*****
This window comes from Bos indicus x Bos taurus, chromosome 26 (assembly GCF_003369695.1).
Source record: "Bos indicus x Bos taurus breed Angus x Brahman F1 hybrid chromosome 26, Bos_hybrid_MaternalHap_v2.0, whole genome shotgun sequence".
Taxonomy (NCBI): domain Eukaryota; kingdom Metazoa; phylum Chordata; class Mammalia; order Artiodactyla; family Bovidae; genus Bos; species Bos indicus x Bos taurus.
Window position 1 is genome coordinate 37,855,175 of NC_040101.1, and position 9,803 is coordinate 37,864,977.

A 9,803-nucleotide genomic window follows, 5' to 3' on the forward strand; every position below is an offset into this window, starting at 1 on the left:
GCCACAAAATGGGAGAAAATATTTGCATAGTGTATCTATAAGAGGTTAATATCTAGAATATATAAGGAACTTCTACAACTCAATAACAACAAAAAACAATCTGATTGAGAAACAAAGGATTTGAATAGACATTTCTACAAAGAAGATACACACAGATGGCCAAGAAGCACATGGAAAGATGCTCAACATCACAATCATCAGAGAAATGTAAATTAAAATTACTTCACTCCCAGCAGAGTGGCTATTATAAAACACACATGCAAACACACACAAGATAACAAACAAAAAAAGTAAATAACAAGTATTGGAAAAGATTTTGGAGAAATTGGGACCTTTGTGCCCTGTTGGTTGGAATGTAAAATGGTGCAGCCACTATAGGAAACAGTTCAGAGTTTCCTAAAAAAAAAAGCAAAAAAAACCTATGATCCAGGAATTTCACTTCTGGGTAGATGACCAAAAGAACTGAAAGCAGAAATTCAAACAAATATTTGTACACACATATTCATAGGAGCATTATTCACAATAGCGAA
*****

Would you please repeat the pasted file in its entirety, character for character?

This window comes from Bos indicus x Bos taurus, chromosome 26 (assembly GCF_003369695.1).
Source record: "Bos indicus x Bos taurus breed Angus x Brahman F1 hybrid chromosome 26, Bos_hybrid_MaternalHap_v2.0, whole genome shotgun sequence".
Taxonomy (NCBI): domain Eukaryota; kingdom Metazoa; phylum Chordata; class Mammalia; order Artiodactyla; family Bovidae; genus Bos; species Bos indicus x Bos taurus.
Window position 1 is genome coordinate 37,855,175 of NC_040101.1, and position 9,803 is coordinate 37,864,977.

A 9,803-nucleotide genomic window follows, 5' to 3' on the forward strand; every position below is an offset into this window, starting at 1 on the left:
GCCACAAAATGGGAGAAAATATTTGCATAGTGTATCTATAAGAGGTTAATATCTAGAATATATAAGGAACTTCTACAACTCAATAACAACAAAAAACAATCTGATTGAGAAACAAAGGATTTGAATAGACATTTCTACAAAGAAGATACACACAGATGGCCAAGAAGCACATGGAAAGATGCTCAACATCACAATCATCAGAGAAATGTAAATTAAAATTACTTCACTCCCAGCAGAGTGGCTATTATAAAACACACATGCAAACACACACAAGATAACAAACAAAAAAAGTAAATAACAAGTATTGGAAAAGATTTTGGAGAAATTGGGACCTTTGTGCCCTGTTGGTTGGAATGTAAAATGGTGCAGCCACTATAGGAAACAGTTCAGAGTTTCCTAAAAAAAAAAGCAAAAAAAACCTATGATCCAGGAATTTCACTTCTGGGTAGATGACCAAAAGAACTGAAAGCAGAAATTCAAACAAATATTTGTACACACATATTCATAGGAGCATTATTCACAATAGCGAA